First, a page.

Skip to main content
Biamp Systems

Utilizing Network Command String block with Crestron

Tesira software allows for the creation of a Command String block that is network based.  This allows the user to configure the block within a Tesira device to transmit text strings over TCP or UDP to a defined network server address. This communication can be referred to as 'Unsolicited Communication' meaning that the Client device sends information to the Server device without the Server device requesting the information.

The goal of this document is to provide a basic example of deploying the Tesira Network Command String Block with a Crestron control processor acting as the Server.  This example does not require Crestron Biamp Tesira modules; however, it can be used in conjunction with those modules.  Please note that this function is not limited to Crestron control processors.

Tesira setup

The first step will be to drop in the Command String block with Tesira software.  Select the necessary number of strings when presented with the following dialog and the matching block will be created.

 

Next, we'll need to populate the block Properties with the appropriate information.  Note that the Server Address and Remote Port defines the target to which strings will be sent.

 

The Network Command String block will only send when it receives a logic high input so we'll need to connect some logic inputs.

 

Additionally, we'll need to define the strings we want sent.

 

Server setup: Crestron

Within the Crestron program, one or multiple TCP/IP Servers will need to be setup.  By setting the Default IP Address to 0.0.0.0 we allow the Server to receive connections from any (Client) IP address.  Keep in mind that this Server needs to be online so that the Tesira Network Command String block (Client) can send strings to it.

 

Within the Program View of the Crestron program, the TCP/IP Server Port needs to be defined.  In this example we are using port 65534.  Additional signals will need to be created and connected within the Crestron program based upon the project needs.

We commonly see a Crestron Serial I/O implemented in the Crestron program to turn the received serial strings into a digital signals for use within the Crestron program.  Notice that the strings str2 and str3 match the strings entered in the Tesira Network Command String block less the '~0A' line feed.  When the Crestron TCP/IP Server receives strings sent by the Tesira, those strings are programmatically passed to the Serial I/O block in the Crestron program.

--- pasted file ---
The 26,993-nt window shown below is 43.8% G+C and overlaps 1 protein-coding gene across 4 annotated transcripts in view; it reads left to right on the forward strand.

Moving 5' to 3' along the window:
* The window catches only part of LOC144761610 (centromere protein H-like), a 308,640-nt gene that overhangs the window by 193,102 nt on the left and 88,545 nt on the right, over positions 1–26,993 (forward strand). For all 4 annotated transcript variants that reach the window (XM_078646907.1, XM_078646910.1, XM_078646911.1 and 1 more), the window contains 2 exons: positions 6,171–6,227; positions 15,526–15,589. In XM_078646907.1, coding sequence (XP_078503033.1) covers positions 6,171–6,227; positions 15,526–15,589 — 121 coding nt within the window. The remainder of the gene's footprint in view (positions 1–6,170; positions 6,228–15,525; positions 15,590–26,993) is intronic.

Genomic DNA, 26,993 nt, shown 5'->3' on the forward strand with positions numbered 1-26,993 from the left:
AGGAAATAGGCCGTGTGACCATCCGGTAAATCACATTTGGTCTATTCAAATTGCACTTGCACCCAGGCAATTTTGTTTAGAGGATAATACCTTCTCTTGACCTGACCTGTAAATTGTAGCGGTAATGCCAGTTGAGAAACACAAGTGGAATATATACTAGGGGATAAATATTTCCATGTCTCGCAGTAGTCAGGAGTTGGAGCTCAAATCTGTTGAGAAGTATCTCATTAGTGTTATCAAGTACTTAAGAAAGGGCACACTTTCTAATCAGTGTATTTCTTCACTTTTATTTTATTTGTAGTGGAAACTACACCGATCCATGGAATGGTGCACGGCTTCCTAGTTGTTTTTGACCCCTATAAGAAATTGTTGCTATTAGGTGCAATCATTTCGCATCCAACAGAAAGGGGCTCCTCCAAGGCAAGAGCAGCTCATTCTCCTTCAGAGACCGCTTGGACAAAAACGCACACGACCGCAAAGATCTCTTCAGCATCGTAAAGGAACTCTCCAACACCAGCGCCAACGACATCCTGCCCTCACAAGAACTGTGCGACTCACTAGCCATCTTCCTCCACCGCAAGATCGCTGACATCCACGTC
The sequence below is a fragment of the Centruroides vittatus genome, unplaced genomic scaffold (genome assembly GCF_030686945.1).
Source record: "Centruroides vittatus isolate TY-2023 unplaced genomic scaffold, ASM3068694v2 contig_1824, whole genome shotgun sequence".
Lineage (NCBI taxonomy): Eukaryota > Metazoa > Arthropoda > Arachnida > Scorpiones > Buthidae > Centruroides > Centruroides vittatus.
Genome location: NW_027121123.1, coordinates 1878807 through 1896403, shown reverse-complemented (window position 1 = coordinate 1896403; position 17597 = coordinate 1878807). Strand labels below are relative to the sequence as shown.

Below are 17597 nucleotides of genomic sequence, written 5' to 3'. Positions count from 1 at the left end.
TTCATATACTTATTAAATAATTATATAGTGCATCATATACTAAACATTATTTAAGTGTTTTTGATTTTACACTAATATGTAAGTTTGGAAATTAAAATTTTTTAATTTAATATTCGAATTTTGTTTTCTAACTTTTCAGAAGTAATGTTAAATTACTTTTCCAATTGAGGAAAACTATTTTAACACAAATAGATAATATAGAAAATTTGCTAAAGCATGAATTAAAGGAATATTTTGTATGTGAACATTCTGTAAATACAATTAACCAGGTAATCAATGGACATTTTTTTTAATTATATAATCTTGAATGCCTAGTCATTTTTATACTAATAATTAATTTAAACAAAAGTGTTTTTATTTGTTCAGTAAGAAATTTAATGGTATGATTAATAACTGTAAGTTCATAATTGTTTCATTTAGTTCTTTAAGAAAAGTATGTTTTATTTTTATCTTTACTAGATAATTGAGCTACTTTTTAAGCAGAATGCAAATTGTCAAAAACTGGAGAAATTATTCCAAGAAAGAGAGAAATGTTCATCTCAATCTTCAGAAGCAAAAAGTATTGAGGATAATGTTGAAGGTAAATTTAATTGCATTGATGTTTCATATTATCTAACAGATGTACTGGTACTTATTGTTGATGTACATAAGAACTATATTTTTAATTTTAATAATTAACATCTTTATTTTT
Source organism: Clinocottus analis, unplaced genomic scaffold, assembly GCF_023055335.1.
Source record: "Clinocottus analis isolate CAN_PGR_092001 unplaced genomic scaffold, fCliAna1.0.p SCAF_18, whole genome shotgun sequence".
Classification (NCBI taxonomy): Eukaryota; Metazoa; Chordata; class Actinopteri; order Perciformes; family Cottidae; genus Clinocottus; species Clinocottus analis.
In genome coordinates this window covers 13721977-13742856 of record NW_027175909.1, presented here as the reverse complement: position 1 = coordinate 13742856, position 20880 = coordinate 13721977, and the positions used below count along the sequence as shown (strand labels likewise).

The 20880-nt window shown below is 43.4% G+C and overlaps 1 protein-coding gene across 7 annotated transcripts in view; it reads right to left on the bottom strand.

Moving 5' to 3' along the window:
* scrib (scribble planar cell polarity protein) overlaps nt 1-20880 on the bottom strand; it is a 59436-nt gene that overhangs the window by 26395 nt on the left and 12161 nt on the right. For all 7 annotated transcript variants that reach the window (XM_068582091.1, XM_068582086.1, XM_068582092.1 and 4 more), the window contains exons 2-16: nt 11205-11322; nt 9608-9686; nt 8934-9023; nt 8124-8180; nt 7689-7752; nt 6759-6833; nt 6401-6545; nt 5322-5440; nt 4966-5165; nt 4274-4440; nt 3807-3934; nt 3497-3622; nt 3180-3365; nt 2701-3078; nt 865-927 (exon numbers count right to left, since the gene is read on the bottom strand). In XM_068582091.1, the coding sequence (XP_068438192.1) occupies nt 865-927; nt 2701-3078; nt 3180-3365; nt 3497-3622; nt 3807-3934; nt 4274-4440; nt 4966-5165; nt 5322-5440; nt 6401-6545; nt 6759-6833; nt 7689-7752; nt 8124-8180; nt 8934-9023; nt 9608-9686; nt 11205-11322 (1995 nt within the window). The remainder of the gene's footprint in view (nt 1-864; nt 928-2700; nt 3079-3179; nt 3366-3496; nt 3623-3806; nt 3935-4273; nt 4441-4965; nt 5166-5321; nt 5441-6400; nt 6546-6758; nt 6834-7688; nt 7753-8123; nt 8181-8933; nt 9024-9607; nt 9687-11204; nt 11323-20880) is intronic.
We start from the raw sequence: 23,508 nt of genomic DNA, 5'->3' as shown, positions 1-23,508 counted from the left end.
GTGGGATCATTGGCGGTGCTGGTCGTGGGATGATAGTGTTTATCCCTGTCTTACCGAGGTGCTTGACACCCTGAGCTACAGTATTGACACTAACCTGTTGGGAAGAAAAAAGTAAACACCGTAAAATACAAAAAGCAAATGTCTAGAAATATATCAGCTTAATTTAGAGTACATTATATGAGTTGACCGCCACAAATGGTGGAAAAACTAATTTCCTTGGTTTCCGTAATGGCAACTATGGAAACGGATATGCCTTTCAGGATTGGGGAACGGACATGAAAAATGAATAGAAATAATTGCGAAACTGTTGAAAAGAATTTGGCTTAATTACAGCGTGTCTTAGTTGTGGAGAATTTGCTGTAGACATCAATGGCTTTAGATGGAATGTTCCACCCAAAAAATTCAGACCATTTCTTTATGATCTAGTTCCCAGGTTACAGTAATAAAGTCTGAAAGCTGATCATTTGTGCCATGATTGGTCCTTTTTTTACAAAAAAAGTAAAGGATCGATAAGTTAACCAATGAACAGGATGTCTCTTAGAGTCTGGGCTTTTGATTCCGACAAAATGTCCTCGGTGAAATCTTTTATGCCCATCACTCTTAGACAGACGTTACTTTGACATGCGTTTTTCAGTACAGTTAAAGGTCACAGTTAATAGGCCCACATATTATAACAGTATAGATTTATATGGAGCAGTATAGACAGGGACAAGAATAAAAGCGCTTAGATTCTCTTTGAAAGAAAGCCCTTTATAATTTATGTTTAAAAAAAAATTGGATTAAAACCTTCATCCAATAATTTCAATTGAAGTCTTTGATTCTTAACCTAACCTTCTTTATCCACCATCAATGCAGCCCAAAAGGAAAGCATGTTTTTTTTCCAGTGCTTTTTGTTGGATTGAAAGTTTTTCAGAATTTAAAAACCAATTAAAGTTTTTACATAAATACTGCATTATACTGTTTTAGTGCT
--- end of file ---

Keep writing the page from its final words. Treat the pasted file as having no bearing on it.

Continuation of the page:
A Tesira example file can be downloaded here.

Troubleshooting

Once the Tesira and Crestron files have been loaded, the Tesira Network Command String block can be opened and each command string can be sent by clicking the associated Command Id button.  These strings should be visible in SIMPL Debugger.

The most common error is related to proper IP and port configuration of the Tesira or Crestron device.  The following Error messages may be experienced if the Tesira Network Command String block has issues connecting:

  • Connect Error (101) = Unable to resolve destination address hostname. 
  • Connect Error (115)  = Command string being triggered without an established connection to a receiving device.

Using UDP

When deploying the Network Command String block the user does have the option of using UDP protocol instead of TCP.  UDP is considered a connectionless protocol which means that there is no guarantee of nor verification of delivery.  This does make UDP a bit faster and smaller in packet size.  Further information about the pros and cons of TCP and UDP can be found on the web if so desired.

In the Properties of the Network Command String block, the Protocol type will need to be set to UDP.  Notice that the Local Port and Remote Port will both be set the same:

The Creston System View will require a UDP/IP Communications device.  The IP address will need to be set to that of the Tesira that will be sending UDP communications:

Notice that the same port is used for transmit and receive.

  • Was this article helpful?